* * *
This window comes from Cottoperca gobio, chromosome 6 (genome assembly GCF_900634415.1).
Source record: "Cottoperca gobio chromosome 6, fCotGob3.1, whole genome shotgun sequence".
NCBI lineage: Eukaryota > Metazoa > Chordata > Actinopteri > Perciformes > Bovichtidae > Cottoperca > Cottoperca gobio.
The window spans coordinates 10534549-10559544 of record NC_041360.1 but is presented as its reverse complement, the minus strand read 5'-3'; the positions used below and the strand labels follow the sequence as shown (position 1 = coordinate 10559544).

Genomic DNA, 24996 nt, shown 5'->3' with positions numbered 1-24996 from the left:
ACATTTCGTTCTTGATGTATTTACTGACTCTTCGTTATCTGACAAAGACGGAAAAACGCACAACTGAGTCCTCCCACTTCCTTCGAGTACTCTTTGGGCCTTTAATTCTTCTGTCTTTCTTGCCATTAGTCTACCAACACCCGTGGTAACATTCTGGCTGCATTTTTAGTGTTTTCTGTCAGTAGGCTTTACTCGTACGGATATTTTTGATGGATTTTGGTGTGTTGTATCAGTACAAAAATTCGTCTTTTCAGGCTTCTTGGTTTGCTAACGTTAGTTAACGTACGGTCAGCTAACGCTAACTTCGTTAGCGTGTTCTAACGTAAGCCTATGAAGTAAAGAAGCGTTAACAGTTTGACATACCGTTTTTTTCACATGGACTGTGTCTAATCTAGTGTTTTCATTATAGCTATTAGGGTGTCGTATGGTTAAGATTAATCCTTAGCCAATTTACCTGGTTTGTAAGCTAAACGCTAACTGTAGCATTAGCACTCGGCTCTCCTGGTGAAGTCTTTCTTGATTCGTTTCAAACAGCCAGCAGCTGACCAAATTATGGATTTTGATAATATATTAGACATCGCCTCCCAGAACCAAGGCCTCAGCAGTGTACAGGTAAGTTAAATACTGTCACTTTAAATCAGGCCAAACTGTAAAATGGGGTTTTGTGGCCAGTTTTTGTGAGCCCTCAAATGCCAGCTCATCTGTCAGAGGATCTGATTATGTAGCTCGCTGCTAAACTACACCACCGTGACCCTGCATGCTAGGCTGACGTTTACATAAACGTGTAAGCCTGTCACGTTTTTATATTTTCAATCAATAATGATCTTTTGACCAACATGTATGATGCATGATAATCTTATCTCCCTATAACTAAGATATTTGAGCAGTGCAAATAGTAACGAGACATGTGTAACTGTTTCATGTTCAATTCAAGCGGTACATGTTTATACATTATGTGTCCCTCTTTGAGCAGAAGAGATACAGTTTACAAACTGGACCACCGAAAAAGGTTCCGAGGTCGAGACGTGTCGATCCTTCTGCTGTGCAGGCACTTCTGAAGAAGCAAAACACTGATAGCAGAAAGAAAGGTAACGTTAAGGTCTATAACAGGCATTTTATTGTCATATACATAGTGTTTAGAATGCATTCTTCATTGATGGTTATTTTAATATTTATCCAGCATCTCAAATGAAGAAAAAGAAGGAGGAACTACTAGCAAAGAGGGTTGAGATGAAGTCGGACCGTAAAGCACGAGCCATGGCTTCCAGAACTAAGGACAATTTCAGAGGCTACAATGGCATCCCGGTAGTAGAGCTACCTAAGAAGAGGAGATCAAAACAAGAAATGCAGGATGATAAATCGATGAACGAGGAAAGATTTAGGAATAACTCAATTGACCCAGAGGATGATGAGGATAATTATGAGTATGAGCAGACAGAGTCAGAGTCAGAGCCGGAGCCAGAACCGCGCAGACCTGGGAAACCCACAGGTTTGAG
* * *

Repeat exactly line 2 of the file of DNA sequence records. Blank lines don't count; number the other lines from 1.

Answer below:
Source record: "Cottoperca gobio chromosome 6, fCotGob3.1, whole genome shotgun sequence".